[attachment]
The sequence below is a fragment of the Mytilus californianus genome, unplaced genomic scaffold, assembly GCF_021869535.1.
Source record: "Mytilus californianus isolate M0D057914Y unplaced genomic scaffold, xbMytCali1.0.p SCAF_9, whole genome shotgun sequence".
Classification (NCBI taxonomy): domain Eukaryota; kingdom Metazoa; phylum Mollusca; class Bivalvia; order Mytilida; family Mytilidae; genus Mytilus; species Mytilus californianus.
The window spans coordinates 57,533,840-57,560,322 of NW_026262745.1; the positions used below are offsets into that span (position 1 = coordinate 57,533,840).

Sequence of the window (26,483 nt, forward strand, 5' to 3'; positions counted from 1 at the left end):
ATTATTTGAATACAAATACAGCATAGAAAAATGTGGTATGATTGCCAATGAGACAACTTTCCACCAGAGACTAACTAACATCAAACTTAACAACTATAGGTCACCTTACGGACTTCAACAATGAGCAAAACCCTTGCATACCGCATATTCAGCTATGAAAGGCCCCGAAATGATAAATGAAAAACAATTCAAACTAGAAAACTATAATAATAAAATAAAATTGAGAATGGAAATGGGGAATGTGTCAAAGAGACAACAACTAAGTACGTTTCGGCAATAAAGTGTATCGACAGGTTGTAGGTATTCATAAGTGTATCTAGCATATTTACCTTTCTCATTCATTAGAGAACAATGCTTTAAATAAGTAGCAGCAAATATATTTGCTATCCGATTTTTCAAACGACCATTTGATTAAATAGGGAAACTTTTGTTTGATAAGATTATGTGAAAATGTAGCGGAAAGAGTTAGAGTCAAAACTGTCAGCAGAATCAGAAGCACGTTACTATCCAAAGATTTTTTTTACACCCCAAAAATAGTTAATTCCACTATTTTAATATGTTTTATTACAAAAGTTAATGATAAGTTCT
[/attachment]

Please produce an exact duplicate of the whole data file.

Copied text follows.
The sequence below is a fragment of the Mytilus californianus genome, unplaced genomic scaffold, assembly GCF_021869535.1.
Source record: "Mytilus californianus isolate M0D057914Y unplaced genomic scaffold, xbMytCali1.0.p SCAF_9, whole genome shotgun sequence".
Classification (NCBI taxonomy): domain Eukaryota; kingdom Metazoa; phylum Mollusca; class Bivalvia; order Mytilida; family Mytilidae; genus Mytilus; species Mytilus californianus.
The window spans coordinates 57,533,840-57,560,322 of NW_026262745.1; the positions used below are offsets into that span (position 1 = coordinate 57,533,840).

Sequence of the window (26,483 nt, forward strand, 5' to 3'; positions counted from 1 at the left end):
ATTATTTGAATACAAATACAGCATAGAAAAATGTGGTATGATTGCCAATGAGACAACTTTCCACCAGAGACTAACTAACATCAAACTTAACAACTATAGGTCACCTTACGGACTTCAACAATGAGCAAAACCCTTGCATACCGCATATTCAGCTATGAAAGGCCCCGAAATGATAAATGAAAAACAATTCAAACTAGAAAACTATAATAATAAAATAAAATTGAGAATGGAAATGGGGAATGTGTCAAAGAGACAACAACTAAGTACGTTTCGGCAATAAAGTGTATCGACAGGTTGTAGGTATTCATAAGTGTATCTAGCATATTTACCTTTCTCATTCATTAGAGAACAATGCTTTAAATAAGTAGCAGCAAATATATTTGCTATCCGATTTTTCAAACGACCATTTGATTAAATAGGGAAACTTTTGTTTGATAAGATTATGTGAAAATGTAGCGGAAAGAGTTAGAGTCAAAACTGTCAGCAGAATCAGAAGCACGTTACTATCCAAAGATTTTTTTTACACCCCAAAAATAGTTAATTCCACTATTTTAATATGTTTTATTACAAAAGTTAATGATAAGTTCT